American Life in Poetry: Column 157

BY TED KOOSER, U.S. POET LAUREATE

From your school days you may remember A. E. Housman’s poem that begins, “Loveliest of trees, the cherry now/ Is hung with bloom along the bough.” Here’s a look at a blossoming cherry, done 120 years later, on site among the famous cherry trees of Washington, by D.C. poet Judith Harris.

In Your Absence

Not yet summer,   
but unseasonable heat   
pries open the cherry tree.   

It stands there stupefied,   
in its sham, pink frills,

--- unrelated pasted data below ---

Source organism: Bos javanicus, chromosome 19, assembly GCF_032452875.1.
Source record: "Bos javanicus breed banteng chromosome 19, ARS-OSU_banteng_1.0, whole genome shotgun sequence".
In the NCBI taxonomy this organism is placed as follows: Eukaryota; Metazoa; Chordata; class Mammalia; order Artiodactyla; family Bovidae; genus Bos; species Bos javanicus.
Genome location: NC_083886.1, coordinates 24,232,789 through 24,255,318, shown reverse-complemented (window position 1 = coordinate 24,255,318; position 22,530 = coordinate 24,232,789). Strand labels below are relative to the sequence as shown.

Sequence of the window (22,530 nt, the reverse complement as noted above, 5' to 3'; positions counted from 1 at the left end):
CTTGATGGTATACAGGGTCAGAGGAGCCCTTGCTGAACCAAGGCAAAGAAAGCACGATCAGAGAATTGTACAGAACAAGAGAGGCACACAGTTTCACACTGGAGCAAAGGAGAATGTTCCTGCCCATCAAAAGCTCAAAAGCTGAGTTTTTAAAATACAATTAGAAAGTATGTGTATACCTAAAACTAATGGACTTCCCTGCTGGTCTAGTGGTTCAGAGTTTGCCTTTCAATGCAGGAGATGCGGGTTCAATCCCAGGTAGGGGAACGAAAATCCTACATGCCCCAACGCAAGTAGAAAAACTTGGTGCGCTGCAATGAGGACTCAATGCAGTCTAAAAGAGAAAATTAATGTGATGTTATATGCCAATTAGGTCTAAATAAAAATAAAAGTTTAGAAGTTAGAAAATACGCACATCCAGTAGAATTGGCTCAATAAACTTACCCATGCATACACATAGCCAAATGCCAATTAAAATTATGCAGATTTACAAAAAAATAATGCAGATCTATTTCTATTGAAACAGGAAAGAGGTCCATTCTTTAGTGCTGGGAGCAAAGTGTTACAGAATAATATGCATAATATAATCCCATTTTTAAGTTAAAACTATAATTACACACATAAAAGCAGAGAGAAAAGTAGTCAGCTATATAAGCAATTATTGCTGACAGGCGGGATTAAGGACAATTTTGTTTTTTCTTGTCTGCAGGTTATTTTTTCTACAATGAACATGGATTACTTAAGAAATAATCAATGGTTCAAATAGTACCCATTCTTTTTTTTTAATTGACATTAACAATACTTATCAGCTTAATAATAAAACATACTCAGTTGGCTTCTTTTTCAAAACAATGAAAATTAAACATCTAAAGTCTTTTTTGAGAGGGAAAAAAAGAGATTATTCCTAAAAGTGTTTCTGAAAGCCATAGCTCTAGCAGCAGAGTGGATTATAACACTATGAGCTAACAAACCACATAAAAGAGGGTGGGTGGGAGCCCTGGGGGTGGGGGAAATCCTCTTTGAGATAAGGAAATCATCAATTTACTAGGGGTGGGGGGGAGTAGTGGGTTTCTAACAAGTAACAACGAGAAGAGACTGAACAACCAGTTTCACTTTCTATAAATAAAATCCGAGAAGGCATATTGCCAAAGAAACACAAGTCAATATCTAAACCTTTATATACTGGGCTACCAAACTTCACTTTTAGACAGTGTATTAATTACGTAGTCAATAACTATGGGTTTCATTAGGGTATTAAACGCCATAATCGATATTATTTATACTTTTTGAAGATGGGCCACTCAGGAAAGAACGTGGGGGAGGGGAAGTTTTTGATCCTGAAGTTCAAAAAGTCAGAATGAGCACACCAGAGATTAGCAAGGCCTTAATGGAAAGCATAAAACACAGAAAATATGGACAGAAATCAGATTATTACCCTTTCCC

dense with early blooming.   

Then, as afternoon cools   
into more furtive winds,   
I look up to see   
a blizzard of petals   
rushing the sky.   

It is only April.   
I can’t stop my own life   
from hurrying by.   
The moon, already pacing.


We do not accept unsolicited submissions. American Life in Poetry is made possible by The Poetry Foundation (www.poetryfoundation.org), publisher of Poetry magazine. It is also supported by the Department of English at the University of Nebraska-Lincoln. Poem copyright ©2007 by Judith Harris, whose most recent collection of poems is The Bad Secret, Louisiana State University Press, 2006. Reprinted by permission of Judith Harris. Introduction copyright © 2016 by The Poetry Foundation. The introduction's author, Ted Kooser, served as United States Poet Laureate Consultant in Poetry to the Library of Congress from 2004-2006.